I decided a year ago I was interested in coding, and originally started with C# just because some posts online made it seem like a great language, but within a week or two I drifted away from coding because I couldn’t envision what I would actually use C# for, and got bored / unmotivated. Recently, I decided I wanted to get back into it, and decided to give web design a try, because my father has a business that would benefit from a website. The thought of being able to fulfill that for him is extremely motivating, and web design’s instant gratification of seeing the results of what I’m actually coding makes it super fun. Now to the advice portion.
I spent roughly 6 focused / successful learning hours learning the HTML basics, with a little bit of CSS from a FCC Youtube video, then moved over to the actual course on the website. Over the past 3 days I have completed everything in the “Responsive Web Design” curriculum up to the projects we are supposed to make on our own. Learning speed is a tricky subject, but from personal experience, is this too fast to start trying these projects? I am reading the user stories, and I understand what they’re asking for, but at the same time can’t put on a page what they’re wanting without needing to look back in the curriculum for a nudge in the right direction. Should I go through the curriculum again? Or continue trudging forward in hopes that it just starts to click to the point I don’t have to look in the curriculum for help anymore?
Sorry for such a long, and multifaceted question. Any advice would be awesome! I want to continue learning at an optimal pace, but I don’t want to rush through it and come out of the course with less knowledge than I should have. Thanks!
Hi @Jabbavii !
Welcome to the forum!
Projects and challenges are two very different things.
A lot of people have been in your situation.
They find themselves going through the challenges pretty quickly and then they get to the projects and aren’t sure how to build them without looking up things.
That is completely normal.
You have to remember that you have only been exposed to these concepts once.
The only way you are going to remember is through constant practice.
Take each user story slowly and look up what you need to.
There is no need to go through the entire curriculum again.
The real goal of the projects is to learn how to research, ask question and read error messages.
With enough practice you will know how to build basic web pages with html and css.
I know you said you worked with C# for a couple of weeks about a year ago.
Just be ready for that change because it catches most people off guard.
Everybody learns at their own pace. As long as you went through it and know you can do “x”, even if you can’t remember how to do “x”, you’re probably not going too fast. I would say move on to the projects and go back and lookup or google what you don’t remember how to do.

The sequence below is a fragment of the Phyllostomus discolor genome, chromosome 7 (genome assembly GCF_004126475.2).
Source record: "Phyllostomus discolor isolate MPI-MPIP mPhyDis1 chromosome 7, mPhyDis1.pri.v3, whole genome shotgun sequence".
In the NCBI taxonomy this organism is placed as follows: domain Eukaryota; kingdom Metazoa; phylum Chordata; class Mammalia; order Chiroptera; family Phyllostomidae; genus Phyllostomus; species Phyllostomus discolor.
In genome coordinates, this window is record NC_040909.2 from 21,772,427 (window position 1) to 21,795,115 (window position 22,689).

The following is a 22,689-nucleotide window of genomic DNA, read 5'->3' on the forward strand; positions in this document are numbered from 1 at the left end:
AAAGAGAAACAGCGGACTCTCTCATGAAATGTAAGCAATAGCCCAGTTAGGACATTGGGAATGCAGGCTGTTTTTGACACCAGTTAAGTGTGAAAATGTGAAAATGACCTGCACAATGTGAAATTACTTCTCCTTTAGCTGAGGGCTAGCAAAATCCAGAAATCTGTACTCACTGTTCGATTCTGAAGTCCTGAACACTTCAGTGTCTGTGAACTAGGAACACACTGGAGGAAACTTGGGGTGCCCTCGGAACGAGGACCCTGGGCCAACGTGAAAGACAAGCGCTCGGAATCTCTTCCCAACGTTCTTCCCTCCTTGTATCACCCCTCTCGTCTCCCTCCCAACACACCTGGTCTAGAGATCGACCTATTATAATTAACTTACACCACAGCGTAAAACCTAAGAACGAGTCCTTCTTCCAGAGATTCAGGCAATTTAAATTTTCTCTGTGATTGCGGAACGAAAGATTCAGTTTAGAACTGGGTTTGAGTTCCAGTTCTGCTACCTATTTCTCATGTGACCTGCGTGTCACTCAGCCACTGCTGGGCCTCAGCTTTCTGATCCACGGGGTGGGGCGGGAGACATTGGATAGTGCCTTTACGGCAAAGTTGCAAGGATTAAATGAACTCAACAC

As you learn there are things you will remember the more you do, but (I think most programmers would say) you’ll never know how or remember everything. Looking up how to do “x” will always be a part of programming no matter how much you learn, and it’s normal.
Welcome to the forums.
First of all, congratulations for having the initiative to learn something challenging.
I would check the curriculum again, but with a different approach, you can check the parts you feel you have more trouble. Also, don’t be a passive learner. Do not only watch videos, you can replicate the example in a video/book at the same time. Personally, I think learning by doing is the best way to learn to code.
Do not worry if in the process you forget some basic things. Every programmer has good and bad days. And is virtually impossible to make great projects without any error.
Coding is less like an exam, and much more like a life:
You are constantly learning new things and fixing errors. Don’t get caught by the need of immediate results.
Hope this helps. Practice makes (almost) perfect.
Awesome! Thanks for the advice, and I always coding during YouTube videos and tutorials, I agree it’s the best way to learn! I also spend an hour after each tutorial session coding a personal website just trying to implement what I’ve just learned. I agree it’s the best way to learn! Thank you for responding!
Ok, thank you! I was going into the projects thinking I needed to know every line of code I was supposed to write by memory! This makes me feel much better!
I’m glad you said that. Thank you, it makes me feel better knowing what I’m feeling is normal! Haha
This topic was automatically closed 182 days after the last reply. New replies are no longer allowed.